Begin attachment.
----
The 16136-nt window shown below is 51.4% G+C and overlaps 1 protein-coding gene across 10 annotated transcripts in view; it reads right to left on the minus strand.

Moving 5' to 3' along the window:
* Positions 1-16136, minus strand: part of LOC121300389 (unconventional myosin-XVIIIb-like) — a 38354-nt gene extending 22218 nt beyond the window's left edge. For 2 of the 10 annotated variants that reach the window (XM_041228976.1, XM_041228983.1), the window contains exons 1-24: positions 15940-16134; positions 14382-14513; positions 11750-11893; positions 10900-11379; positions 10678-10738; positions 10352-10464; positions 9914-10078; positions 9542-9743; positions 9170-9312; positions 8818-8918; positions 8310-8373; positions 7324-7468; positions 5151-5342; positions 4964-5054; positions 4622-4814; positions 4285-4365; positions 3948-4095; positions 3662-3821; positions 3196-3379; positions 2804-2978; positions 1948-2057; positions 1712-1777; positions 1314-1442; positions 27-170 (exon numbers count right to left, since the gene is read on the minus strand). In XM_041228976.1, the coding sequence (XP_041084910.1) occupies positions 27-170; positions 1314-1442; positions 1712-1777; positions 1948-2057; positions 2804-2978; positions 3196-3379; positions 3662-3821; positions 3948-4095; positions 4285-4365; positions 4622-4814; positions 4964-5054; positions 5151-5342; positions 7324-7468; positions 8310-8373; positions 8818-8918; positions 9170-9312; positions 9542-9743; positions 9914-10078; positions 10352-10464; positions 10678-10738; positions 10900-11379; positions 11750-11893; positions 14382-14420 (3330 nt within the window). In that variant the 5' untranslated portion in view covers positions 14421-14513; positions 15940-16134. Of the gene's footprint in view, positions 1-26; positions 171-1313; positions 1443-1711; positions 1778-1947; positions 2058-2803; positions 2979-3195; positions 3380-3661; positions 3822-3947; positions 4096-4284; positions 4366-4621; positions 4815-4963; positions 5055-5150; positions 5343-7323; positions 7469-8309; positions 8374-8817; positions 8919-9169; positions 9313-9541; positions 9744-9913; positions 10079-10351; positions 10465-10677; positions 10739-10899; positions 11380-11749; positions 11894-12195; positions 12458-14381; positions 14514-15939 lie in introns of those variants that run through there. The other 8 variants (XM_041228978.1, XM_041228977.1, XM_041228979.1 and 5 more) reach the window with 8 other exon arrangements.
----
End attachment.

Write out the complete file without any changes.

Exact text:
The 16136-nt window shown below is 51.4% G+C and overlaps 1 protein-coding gene across 10 annotated transcripts in view; it reads right to left on the minus strand.

Moving 5' to 3' along the window:
* Positions 1-16136, minus strand: part of LOC121300389 (unconventional myosin-XVIIIb-like) — a 38354-nt gene extending 22218 nt beyond the window's left edge. For 2 of the 10 annotated variants that reach the window (XM_041228976.1, XM_041228983.1), the window contains exons 1-24: positions 15940-16134; positions 14382-14513; positions 11750-11893; positions 10900-11379; positions 10678-10738; positions 10352-10464; positions 9914-10078; positions 9542-9743; positions 9170-9312; positions 8818-8918; positions 8310-8373; positions 7324-7468; positions 5151-5342; positions 4964-5054; positions 4622-4814; positions 4285-4365; positions 3948-4095; positions 3662-3821; positions 3196-3379; positions 2804-2978; positions 1948-2057; positions 1712-1777; positions 1314-1442; positions 27-170 (exon numbers count right to left, since the gene is read on the minus strand). In XM_041228976.1, the coding sequence (XP_041084910.1) occupies positions 27-170; positions 1314-1442; positions 1712-1777; positions 1948-2057; positions 2804-2978; positions 3196-3379; positions 3662-3821; positions 3948-4095; positions 4285-4365; positions 4622-4814; positions 4964-5054; positions 5151-5342; positions 7324-7468; positions 8310-8373; positions 8818-8918; positions 9170-9312; positions 9542-9743; positions 9914-10078; positions 10352-10464; positions 10678-10738; positions 10900-11379; positions 11750-11893; positions 14382-14420 (3330 nt within the window). In that variant the 5' untranslated portion in view covers positions 14421-14513; positions 15940-16134. Of the gene's footprint in view, positions 1-26; positions 171-1313; positions 1443-1711; positions 1778-1947; positions 2058-2803; positions 2979-3195; positions 3380-3661; positions 3822-3947; positions 4096-4284; positions 4366-4621; positions 4815-4963; positions 5055-5150; positions 5343-7323; positions 7469-8309; positions 8374-8817; positions 8919-9169; positions 9313-9541; positions 9744-9913; positions 10079-10351; positions 10465-10677; positions 10739-10899; positions 11380-11749; positions 11894-12195; positions 12458-14381; positions 14514-15939 lie in introns of those variants that run through there. The other 8 variants (XM_041228978.1, XM_041228977.1, XM_041228979.1 and 5 more) reach the window with 8 other exon arrangements.